China has ordered a Canadian diplomat to leave the country, in a tit-for-tat move hours after Prime Minister Justin Trudeau’s government expelled a Chinese envoy from his nation.
Jennifer Lalonde, a diplomat from Canada’s consulate in Shanghai, has until Saturday to leave the country, according to a statement Tuesday from the Chinese Foreign Ministry. China called the move a “reciprocal countermeasure” to Canada’s “unreasonable behavior” and reserved the right to make further responses.
The Canadian embassy in Beijing didn’t respond immediately to a request for comment.
On Monday, news/articles/2023-05-08/canada-expels-chinese-envoy-risking-retaliation-in-growing-feud” target=”_blank”>Canada expelled Chinese envoy Zhao Wei after a Globe and Mail report claimed the diplomat was looking into penalizing Conservative lawmaker Michael Chong over his hard-line positions on China. The punishments could entail sanctioning Chong’s relatives in Hong Kong, the report said, citing a leaked intelligence document.
Foreign Minister Melanie Joly said in a statement: “I have been clear: we will not tolerate any form of foreign interference in our internal affairs. Diplomats in Canada have been warned that if they engage in this type of behavior, they will be sent home.”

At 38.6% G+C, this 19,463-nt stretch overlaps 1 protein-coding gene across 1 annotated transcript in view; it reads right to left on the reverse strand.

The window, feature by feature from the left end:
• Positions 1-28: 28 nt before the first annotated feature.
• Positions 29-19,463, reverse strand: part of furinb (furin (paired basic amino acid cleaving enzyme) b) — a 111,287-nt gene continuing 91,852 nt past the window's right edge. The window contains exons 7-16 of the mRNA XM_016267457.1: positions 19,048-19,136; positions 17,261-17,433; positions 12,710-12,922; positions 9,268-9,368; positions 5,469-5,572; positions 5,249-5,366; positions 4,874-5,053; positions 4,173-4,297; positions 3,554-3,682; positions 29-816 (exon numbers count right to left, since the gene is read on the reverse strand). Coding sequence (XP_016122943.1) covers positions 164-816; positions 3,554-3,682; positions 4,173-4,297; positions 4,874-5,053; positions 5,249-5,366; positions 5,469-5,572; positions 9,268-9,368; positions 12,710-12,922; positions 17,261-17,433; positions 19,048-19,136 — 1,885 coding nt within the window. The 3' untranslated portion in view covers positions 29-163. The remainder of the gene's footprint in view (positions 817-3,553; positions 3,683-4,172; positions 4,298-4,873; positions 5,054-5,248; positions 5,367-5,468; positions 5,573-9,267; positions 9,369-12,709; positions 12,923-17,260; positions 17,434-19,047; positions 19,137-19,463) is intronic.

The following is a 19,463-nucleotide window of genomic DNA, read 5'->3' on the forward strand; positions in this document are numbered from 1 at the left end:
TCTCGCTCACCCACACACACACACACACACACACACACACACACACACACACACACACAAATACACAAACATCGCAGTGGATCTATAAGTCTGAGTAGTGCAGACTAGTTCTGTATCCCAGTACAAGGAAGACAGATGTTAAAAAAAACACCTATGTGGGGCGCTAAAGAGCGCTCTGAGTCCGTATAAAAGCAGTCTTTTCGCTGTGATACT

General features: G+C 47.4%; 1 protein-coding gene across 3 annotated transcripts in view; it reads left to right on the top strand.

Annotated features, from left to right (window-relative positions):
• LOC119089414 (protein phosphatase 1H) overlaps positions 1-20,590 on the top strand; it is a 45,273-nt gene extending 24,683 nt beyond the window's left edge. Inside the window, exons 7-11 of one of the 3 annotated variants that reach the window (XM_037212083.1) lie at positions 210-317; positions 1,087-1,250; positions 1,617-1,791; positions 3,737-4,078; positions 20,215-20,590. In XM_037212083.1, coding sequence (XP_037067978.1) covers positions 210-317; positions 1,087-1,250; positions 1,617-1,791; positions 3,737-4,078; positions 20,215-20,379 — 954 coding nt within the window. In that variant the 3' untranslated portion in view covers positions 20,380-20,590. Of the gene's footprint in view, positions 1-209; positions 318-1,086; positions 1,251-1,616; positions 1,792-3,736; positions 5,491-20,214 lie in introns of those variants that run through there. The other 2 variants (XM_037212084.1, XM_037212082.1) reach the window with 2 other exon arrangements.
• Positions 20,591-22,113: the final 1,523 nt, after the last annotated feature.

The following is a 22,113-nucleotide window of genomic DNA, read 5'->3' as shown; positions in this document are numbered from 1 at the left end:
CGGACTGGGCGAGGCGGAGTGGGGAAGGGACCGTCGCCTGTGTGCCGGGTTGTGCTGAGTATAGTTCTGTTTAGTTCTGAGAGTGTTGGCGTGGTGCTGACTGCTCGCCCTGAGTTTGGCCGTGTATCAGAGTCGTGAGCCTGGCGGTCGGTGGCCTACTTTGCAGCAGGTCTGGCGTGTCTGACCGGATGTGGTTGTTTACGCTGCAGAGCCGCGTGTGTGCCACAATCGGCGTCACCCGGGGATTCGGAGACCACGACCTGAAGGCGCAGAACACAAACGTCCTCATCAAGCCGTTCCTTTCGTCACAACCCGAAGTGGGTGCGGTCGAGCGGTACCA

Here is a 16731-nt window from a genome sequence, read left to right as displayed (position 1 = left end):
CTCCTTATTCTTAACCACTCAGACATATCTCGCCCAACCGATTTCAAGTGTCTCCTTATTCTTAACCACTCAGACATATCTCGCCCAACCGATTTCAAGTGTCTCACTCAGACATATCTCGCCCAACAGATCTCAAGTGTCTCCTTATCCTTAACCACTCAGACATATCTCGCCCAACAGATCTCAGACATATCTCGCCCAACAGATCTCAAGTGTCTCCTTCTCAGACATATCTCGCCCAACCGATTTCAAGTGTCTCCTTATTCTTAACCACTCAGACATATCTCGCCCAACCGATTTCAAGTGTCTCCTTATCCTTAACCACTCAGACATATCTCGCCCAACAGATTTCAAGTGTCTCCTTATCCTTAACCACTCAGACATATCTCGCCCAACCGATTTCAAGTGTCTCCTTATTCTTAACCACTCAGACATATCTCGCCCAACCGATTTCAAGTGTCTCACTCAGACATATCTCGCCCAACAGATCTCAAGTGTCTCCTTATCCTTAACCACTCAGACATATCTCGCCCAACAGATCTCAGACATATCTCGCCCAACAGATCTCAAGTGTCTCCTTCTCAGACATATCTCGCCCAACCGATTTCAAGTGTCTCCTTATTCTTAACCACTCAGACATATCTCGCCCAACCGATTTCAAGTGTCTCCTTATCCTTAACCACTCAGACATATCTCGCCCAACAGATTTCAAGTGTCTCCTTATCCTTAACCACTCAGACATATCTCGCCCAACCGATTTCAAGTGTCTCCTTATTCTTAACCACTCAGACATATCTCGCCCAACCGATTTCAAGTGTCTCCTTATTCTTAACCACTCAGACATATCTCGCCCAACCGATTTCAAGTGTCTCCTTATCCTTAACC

The diplomatic spat is the latest rupture in ties between Beijing and Ottawa. The two nations were caught in a years-long standoff after Meng Wanzhou, Huawei’s chief financial officer, was held under house arrest in Vancouver as she battled extradition to the US. Canadians Michael Kovrig and Michael Spavor were detained within days of Meng’s December 2018 arrest and held until all three were freed in September 2021.
During that period, China banned canola shipments from top Canadian exporters Richardson International and Viterra in March 2019, citing the detection of pests. Inspections on cargoes from other firms also got more stringent, cutting overall Canadian canola exports to China. In 2022, China lifted the three-year ban on the Canadian oilseed and has been stepping up imports.
—With assistance from Hallie Gu.
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